Part One: Hawks
Saturday morning I went to let the chickens out of their coop, and I saw this on the pathway between our house and the coop…
(It must have been very fresh when I first saw it, because in the few minutes it took me to go get my camera, a lot of it had already dried.) So, I looked around for other signs or a trail. Nothing.
I called the cats. Luckily they were easy to find, or I would have been worrying all morning. Matt Damon was lounging nearby on the patio furniture, and Queso had just finished her breakfast on the porch. No signs of any bloodshed (giving or receiving).
Standing next to the blood, I looked straight up into the towering water oak.
I stood there squinting, crane-necking, examining every branch I could, looking for an unfortunate squirrel or maybe a snake draped across a branch. Try as I did, I could not find the source of the blood.
But I did spy another clue in the grass under the tree. Just what I was afraid of.
I went ahead and let the chickens out–not into the yard, but just their chicken run area. (It’s an area I had to enclose after the hawk attacks began in late 2009. I’ll write about that story sometime soon.)
I was so annoyed, because I thought we were finally to the time of year that I didn’t have to worry about the predators so much. See, the hawks have the biggest advantage in the winter months when the leaves are gone. They can perch in one of the tall trees in the woods behind our yard and just watch and wait. (Did you know that a hawk can see a mouse 1/2 a mile away? Just think how easily they can spot a fat, fluffy hen…) Last winter, we literally had to sit out there in the cold just so the birds could have some time outside the run. I would get home from work, put on my Uggs, and go “stand” guard against this…
Anyway, with the bloody warning sign and several sightings of the birds of pray, it looks like the yard birds will still be spending their mornings in the run rather than free-ranging (free-yarding?).
I know hawks are an important part of the food chain, but my patience with nature dwindles every time they claim one of our birds. I have dreams (nightmares?) about them attacking the fat ladies or one of the ducks. Seriously, I do.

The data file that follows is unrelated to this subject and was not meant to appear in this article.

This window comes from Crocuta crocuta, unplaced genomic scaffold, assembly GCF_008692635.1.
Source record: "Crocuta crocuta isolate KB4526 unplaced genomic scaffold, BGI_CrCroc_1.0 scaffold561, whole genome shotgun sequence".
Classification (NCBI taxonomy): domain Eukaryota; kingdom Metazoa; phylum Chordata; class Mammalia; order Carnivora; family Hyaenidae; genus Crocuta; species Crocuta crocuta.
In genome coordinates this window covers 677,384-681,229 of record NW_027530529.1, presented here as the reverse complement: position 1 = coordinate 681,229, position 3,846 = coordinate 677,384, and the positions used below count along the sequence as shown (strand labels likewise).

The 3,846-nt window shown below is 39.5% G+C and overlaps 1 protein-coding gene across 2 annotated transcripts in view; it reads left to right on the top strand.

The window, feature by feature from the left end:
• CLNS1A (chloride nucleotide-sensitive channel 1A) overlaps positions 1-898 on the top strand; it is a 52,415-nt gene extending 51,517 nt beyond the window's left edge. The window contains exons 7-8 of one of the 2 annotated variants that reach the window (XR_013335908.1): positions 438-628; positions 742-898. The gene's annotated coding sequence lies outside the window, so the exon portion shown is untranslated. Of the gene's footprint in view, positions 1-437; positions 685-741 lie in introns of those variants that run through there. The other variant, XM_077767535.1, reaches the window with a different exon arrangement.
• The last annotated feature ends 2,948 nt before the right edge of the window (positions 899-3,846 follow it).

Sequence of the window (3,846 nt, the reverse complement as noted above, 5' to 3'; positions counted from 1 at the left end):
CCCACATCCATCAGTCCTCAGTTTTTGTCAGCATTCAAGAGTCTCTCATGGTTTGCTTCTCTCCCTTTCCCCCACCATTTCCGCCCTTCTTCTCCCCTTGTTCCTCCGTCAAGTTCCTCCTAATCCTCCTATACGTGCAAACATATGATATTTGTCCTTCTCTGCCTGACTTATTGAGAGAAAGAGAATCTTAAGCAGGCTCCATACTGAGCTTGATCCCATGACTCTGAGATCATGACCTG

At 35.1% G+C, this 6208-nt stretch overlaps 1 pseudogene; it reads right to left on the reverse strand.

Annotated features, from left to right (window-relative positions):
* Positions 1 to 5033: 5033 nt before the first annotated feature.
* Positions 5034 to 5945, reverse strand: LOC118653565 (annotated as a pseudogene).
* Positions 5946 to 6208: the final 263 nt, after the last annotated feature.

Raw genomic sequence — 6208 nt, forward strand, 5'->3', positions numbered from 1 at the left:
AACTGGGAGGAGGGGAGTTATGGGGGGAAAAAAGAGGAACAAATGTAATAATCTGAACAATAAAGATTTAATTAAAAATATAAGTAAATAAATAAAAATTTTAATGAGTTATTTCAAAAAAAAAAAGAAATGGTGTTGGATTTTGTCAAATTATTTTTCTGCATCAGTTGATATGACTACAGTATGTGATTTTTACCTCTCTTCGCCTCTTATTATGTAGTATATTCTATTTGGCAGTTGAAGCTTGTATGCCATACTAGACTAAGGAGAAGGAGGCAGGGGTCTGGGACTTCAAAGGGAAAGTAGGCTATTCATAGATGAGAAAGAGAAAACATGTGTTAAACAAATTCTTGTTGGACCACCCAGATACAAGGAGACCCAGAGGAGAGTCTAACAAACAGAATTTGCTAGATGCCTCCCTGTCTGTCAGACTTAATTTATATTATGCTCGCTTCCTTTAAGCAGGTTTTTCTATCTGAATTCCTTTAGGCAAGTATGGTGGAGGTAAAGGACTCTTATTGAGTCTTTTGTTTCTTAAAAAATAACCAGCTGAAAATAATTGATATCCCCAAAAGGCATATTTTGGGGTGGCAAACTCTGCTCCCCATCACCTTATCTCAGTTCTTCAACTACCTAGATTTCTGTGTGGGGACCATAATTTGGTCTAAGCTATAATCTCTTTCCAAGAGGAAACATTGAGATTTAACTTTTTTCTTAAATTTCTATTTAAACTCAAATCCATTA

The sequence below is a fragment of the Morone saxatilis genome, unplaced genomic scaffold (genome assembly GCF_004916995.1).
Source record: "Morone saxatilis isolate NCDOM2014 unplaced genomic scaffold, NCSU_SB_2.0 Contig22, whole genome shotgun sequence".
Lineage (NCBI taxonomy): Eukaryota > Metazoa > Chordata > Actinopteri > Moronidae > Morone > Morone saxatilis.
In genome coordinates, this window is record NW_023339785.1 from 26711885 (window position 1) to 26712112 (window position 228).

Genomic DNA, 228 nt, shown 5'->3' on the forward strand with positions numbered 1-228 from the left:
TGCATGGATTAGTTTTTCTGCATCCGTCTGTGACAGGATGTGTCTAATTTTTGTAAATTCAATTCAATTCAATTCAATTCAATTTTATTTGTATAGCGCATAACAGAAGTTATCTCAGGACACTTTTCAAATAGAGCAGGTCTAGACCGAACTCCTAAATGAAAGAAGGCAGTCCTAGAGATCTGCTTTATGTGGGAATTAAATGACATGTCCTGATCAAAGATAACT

And we live in town! You just wouldn’t think about there being a hawk problem in the middle of town. At least Sargent is too big to carry away…
Part Two: The Fence
When most people buy a house, they have a “to-do” list of changes and/or repairs that they would like to accomplish. The length and extent of the list might vary, but I’m guessing “The List” exists, whether the house is ten years, 130 years (ours), or anywhere in between.
The worst part about having a lengthy list (besides the obvious), is that sometimes, something that was checked off The List first has to be redone before the rest of The List has even been completed.
This weekend, we experienced one of those frustrating setbacks. It wasn’t the first, and, unfortunately, it probably won’t be the last. It’s just part of home ownership.
After church on Sunday morning, Harper set out to mow the front yard before the temperatures reached 100°. Within a few minutes, I heard the lawnmower stop, and he came inside to tell me that a limb had fallen out of the oak tree. A BIG limb. And it had broken part of the fence. I won’t mention some of the words that came with the aforementioned information, but I knew it must be a pretty big limb.
I quickly put the baby in a stroller and grabbed my camera, but Harper already had put the chainsaw into use. He’s a fast worker–not one to stand around looking at something for a while before taking action. We’re different that way.
I was about to put down the camera so I could pick up limbs, but then I saw this: the first agapanthus bloom.
And I thought, I love agapanthus! I better take a picture since it’s the first one. And I’ll need it for my list of favorite summer blooms.
When the roar of the chainsaw finally broke my I-likey-pretty-flowers gaze, I decided to take just a few more of Harper’s progress.
Our poor fence! That picket fence was one of the first things we (Harper) completed from The List. And it’s not one of the pre-made eight-foot panel jobs, either. He used sturdy 2×4′s and nailed up each picket individually.
Then, I was ready to help pick up limbs. Until…
…this rogue zinnia growing along the border begged me to take its picture. I couldn’t resist. It’s my favorite flower (but not my favorite color)! And it’s the first one to bloom this year.
Suddenly I realized I was still wearing my church clothes (even though I never made it to church due to a poor crying, constipated baby). So I ran inside and changed.
Finally, I helped pick up the rest of the limbs. I also pulled some weeds and inspected the damage to my garden. It wasn’t pretty, but it would have been much worse if the limb had fallen even a few inches further into the flowerbed.
I left the heavy lifting to Harper. He made it look easy.
I sure like having a strong man around this place!
Well, that’s the end of the weekend drama. (I know it is silly to call it “drama.”) But while you’re still there, I’ll ask for your opinion. I originally had “paint the picket fence” on The List. I’m still 80 percent sure it would look better painted (white,to match trim on the house), but there’s 20% of me (probably the lazy part) that says to leave it–you can barely see it anyway. What do you think? Paint it or leave it?